In October, Marcus Wolf will be visiting researcher at the Institut d’Études Politiques (Sciences Po) in Paris. Marcus will be hosted by the Centre de Sociologie des Organisations and the MaxPo Center on Coping with Instability in Markets whose research focus lies at the intersection of political economy and economic sociology. During his stay Marcus will conduct fieldwork at the OECD for his dissertation project on the politics of financial literacy education, collecting both information from interviews and visits at the OECD archive. Moreover, Marcus will present parts of his findings at the workshop “Réguler, conseiller, éduquer? Comment les politiques publiques encadrent-elles l’argent des ménages” (engl: How public policies frame the money of households) at the Centre de Sociologie des Organisations of Sciences Po Paris on 13th of October.
On September 29, Natalia Besedovsky and Sebastian Botzem will present their current research on the global financial elite and the German council of economic experts at the 38th congress of the German Sociological Association (DGS) in Bamberg. Both will be panelists at the ad-hoc group on economic elites that will be chaired by Natalia and Saskia Freye. Natalia will talk about the ongoing project on transnational financial elites (“Finanzelite im Wandel? Eine transnationale Netzwerksanalyse”). Sebastian will present a paper on the influence of the economics profession examplified by the German council of economic experts (“Der Einfluss von Berufsökonomen am Beispiel des Sachverständigenrats zur Begutachtung der gesamtwirtschaftlichen Entwicklung”).
Find out more about the panel here.
In August, Natalia Besedovsky started working at Hamburg University’s Sociology Department as a research fellow at Sighard Neckel’s chair on the Study of Society and Social Change. The group works on the study of modern capitalism and its current economic, social, and cultural changes. It focuses on social consequences of financial markets, social inequality and the manifold crises of social subjectivities, with special interest in social conflicts over sustainability. Natalias new research focuses on finance and sustainability, the intersections between financial and other social rationalities, as well as calculation practices of sustainable investors and banks. She will remain in close contact with the group, especially through the cooperation with Sebastian Botzem on the project on transnational financial elites.
Fakultät Wirtschafts- und Sozialwissenschaften
Institut für Soziologie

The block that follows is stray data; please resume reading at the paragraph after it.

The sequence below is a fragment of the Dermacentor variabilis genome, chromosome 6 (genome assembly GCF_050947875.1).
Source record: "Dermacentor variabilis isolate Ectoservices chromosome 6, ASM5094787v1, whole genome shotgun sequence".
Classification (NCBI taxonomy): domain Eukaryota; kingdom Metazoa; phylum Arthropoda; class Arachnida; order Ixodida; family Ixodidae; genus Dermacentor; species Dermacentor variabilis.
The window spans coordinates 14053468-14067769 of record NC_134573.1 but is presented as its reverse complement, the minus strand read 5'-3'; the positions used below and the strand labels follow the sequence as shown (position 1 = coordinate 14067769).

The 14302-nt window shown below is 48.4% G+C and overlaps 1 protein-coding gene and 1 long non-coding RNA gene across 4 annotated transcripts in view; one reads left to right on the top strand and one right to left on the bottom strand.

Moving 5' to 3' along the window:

Tel: +49 (0)40 42838-9874
In September, the research group “Transnational Political Ordering in Global Finance” is hosting a young scholars workshop about interdisciplinary perspectives on global finance at the University of Bremen. Practical information and a list of participants can now be found on our website. The papers for the workshop are due on August 31 and will be provided in a paper room later on. During the workshop, Lucia Qualia (York), Eleni Tsingou (Copenhagen) and Phil Mader (Sussex) will give talks on their current research. 30 young scholars from different countries will discuss their projects and the potential for interdisciplinarity in the study of global finance. The workshop is kindly supported by the Center for Transnational Studies (ZenTra) and the Foundation of the University of Bremen.
In July, the members of the research group “Transnational Political Ordering in Global Finance” will present some preliminary findings of their projects at the 3rd ISA Forum of Sociology in Vienna. The Conference will take place at the campus of the University of Vienna. Our talks are scheduled as follows:
- Natalia Besedovsky: Risk As Practice: The Calculative Practices of Credit Rating Agencies and Their Underlying Conceptions of Risk
Monday 11 July (09:00-10:30), Hörsaal 46 (Main Building)
- Marcus Wolf: The Political Voice of Everyday Finance – Debtor and Creditor Organizations in Post-Crisis Financial Regulation
Monday 11 July (14:15-15:45), Hörsaal II (Neues Institusgebäude, NIG)
- Sebastian Möller: Municipal Debt and the Derivative Market: Interest Rate Swaps As an Emerging Social Relationship Between Local Authorities and Transnational Finance, Monday 11 July (16:00-17:30), Hörsaal II (Neues Institusgebäude, NIG)
- Natalia Besedovsky & Sebastian Botzem: The Changing Face of the Global Financial Elite: A Relational Perspective on Power Configurations in Transnational Finance, Tuesday 12 July (10:45-12:15), Seminar 31 (Juridicum)
On June 29 (12:15-13:45), the “Transnational Political Ordering in Global Finace” research group will be hosting another “Politics & Finance” seminar at the University of Bremen. Matthias Kranke from the University of Warwick will talk about “The Politics of IMF-World Bank Collaboration: Rethinking Institutional Change”. Matthias is a PhD candidate at Warwick´s Department of Politics and International Studies and has studied Political Science and International Relations in Lund (Sweden), Trier (Germany), and Sydney.
The event will take place at the Institute for Intercultural and International Studies (InIIS) at the University of Bremen (Mary-Somerville-Straße 7, Bremen) in room 7.2020.We invite all fellow scholars from the University of Bremen, students, members of the BIGSSS graduate school and anyone else interested in discussing current empirical research on global finance to participate in the seminars.